The centre runs a youth service with after-school and weekend clubs for around 100 school and college students, summer youth camps. The youth services are tied in with the services of the centre and meet regularly to discuss issues affecting them, ranging from drugs awareness sessions, to issues identified through advice and education services.
The members of these groups participate in the youth cultural activities such art, camera and cinema workshops and from time to time organise youth events, daily outings, Easter and summer youth camps with themes ranging form anti-racism to employment. The members of the youth groups take an active part in the running and all activities of the centre and provide a permanent pool of volunteers. Added to these are the Turkish Kurdish Football Federation which is run by members of the youth group and is currently one of the only two football institutions existing within the Turkish and Kurdish Community. The federation has been running activity and services for the last 15 years and is currently constituted of 16 football teams, reaching out to over 200 young people every weekend.
Youth Services and Activities
The short but significant history of the Turkish and Kurdish communities’ arrival and settlement in UK have always incorporated issues relating to refugee children and youth. Since the late 80’s when the Turkish and Kurdish population began to migrate to the United Kingdom, a generation of youth which was amongst the first arrivers has grown up and left its place to an emerging generation of youth. As well as similarities about the characteristics and problems of these two generations, there are naturally differences relating especially to the features of the new generation as a relatively more integrated and adapted mass.
The youth of the migrant communities still face daunting problems of unemployment, poor education, racism, alienation and problems associated with street culture in Britain and western Europe. And despite positive steps taken for the inclusion of the disadvantaged refugee youth and children into the mainstream of the society as active participants and for the recognition of ethnically and culturally synthesised traits, it is unfortunate to assert that only a fraction of the minimal possible progress has been actualised.
Culture differences with parents, under achievement in education, unemployment, identity problem, drug misuse, prejudgement and racism and others are some problems which the newly emerging 2nd generation youth are facing today in Britain. The youth are facing these problems without help and they largely feel isolated. This isolation mostly constitutes the root causes of their problems and difficult situation such as those associated with gang and drug’s culture. What’s more, these are not issues faced only by the Turkish and Kurdish communities' children and youth but they are common issues faced by the majority of other migrant communities living in United Kingdom and in rest of Europe. Many of these disadvantaged children and youth desperately want to be an active part of the society they live in, whilst retaining the positive aspects of their own identity and culture.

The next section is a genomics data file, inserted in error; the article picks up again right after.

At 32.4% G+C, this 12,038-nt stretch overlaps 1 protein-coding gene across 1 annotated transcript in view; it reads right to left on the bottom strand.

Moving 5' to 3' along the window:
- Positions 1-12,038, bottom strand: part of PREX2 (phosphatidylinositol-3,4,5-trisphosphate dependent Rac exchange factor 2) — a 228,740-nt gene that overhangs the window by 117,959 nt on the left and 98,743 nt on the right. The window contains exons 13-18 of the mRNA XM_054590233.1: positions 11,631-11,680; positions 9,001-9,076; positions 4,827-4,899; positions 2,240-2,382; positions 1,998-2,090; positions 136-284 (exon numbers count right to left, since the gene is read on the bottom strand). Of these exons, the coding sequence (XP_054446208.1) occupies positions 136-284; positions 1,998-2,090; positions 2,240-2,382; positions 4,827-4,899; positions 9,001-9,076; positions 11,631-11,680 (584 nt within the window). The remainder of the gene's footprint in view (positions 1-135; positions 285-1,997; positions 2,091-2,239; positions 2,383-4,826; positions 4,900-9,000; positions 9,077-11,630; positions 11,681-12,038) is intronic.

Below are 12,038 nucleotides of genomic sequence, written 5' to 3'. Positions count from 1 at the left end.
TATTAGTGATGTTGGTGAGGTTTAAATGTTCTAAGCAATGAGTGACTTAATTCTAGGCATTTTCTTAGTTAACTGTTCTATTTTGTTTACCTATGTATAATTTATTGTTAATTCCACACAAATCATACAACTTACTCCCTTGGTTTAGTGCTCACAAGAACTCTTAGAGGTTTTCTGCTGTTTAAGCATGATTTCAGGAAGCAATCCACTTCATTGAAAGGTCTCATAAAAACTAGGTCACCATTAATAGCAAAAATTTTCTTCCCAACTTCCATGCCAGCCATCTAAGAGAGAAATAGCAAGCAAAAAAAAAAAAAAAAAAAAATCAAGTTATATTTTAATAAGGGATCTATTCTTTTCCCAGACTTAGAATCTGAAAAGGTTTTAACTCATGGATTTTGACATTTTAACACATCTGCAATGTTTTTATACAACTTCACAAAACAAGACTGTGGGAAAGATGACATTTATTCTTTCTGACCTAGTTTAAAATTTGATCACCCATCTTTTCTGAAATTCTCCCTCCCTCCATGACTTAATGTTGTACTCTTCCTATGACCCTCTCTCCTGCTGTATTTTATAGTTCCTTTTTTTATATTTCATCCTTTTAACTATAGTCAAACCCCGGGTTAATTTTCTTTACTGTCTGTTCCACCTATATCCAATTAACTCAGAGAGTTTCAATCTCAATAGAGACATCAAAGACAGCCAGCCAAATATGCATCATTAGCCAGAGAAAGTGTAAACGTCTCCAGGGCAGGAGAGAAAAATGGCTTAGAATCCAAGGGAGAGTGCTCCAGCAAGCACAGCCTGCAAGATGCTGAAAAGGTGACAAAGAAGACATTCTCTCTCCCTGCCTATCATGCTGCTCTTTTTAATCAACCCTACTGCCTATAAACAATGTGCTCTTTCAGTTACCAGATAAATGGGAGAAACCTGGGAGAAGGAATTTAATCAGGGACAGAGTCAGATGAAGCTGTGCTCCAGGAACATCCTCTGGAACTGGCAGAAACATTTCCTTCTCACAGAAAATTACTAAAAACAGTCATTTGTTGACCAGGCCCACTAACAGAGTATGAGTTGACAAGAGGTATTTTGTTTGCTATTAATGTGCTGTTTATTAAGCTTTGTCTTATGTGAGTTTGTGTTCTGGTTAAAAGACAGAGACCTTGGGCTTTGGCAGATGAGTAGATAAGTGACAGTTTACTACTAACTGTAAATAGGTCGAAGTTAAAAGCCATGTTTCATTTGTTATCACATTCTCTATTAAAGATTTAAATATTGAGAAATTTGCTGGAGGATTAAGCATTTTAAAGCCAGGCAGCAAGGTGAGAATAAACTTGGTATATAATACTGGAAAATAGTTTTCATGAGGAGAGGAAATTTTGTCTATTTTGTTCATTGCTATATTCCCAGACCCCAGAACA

Day-Mer Youth Commission
Day-Mer Youth Commission is evolving into a 2nd generation entity and has developed close links with Turkish, Kurdish and Cypriot youth in London as well as with other organisations in Europe with whom we collaborate in carrying out activities against racism, along with many other educational and cultural activities for young people. With this perspectives, Day-Mer Youth is organising youth events, annual youth camps and regular meetings which focus on the problems of the youth.
Summer and Easter Youth Camp
Since 1991, Day-Mer Youth has been organising a summer youth camp. From 2000, the youth camp has been organised by the 2nd generation. Nearly 100 youth gather in these youth camps and they have been running cultural activities such as folk dancing, choir, music groups, drama, camp TV and newspaper and discussion meetings as well as sports and outing activities. In the youth camp, apart from these activities, the youth have been making new friends, sharing the atmosphere and working and creating together for an enjoyable time. Our camp has been contributing in this way to the positive development of youth. In Easter 2005, Secondary school youth organised a youth camp in which 51 secondary school youth participated and had a great time; this was sponsored by PAYP.
Day-Mer Youth Commission organises regular informational meetings, cultural and outing activities and events targeting especially the Turkish and Kurdish youth population in schools and colleges of north London and universities in London.
Saz and guitar courses, drama, children and youth folk dancing are the examples of cultural activities provided for the youth. Outings such as sightseeing trips to the Thames River and playing bowling have been organised by youth commission. At the end of the youth camp, there was a performance to show all the activities they had done back in the camp to their parents and friends. Quiz night is another activity where youth are gathering from secondary schools and college in every year. During holidays period, these activities are also sponsored by PAYP.
Day-Mer Youth also organises discussions, meetings and workshops about the problems of the youth. In these meetings, youth have been discussing problems as well as solutions.
A book library with the funding from Jack Petchey Foundation in previous years has been run by the youth themselves. The library has a good catalogue of both Turkish and English classics and is a reference point where research and archives about Turkish and Kurdish communities are kept.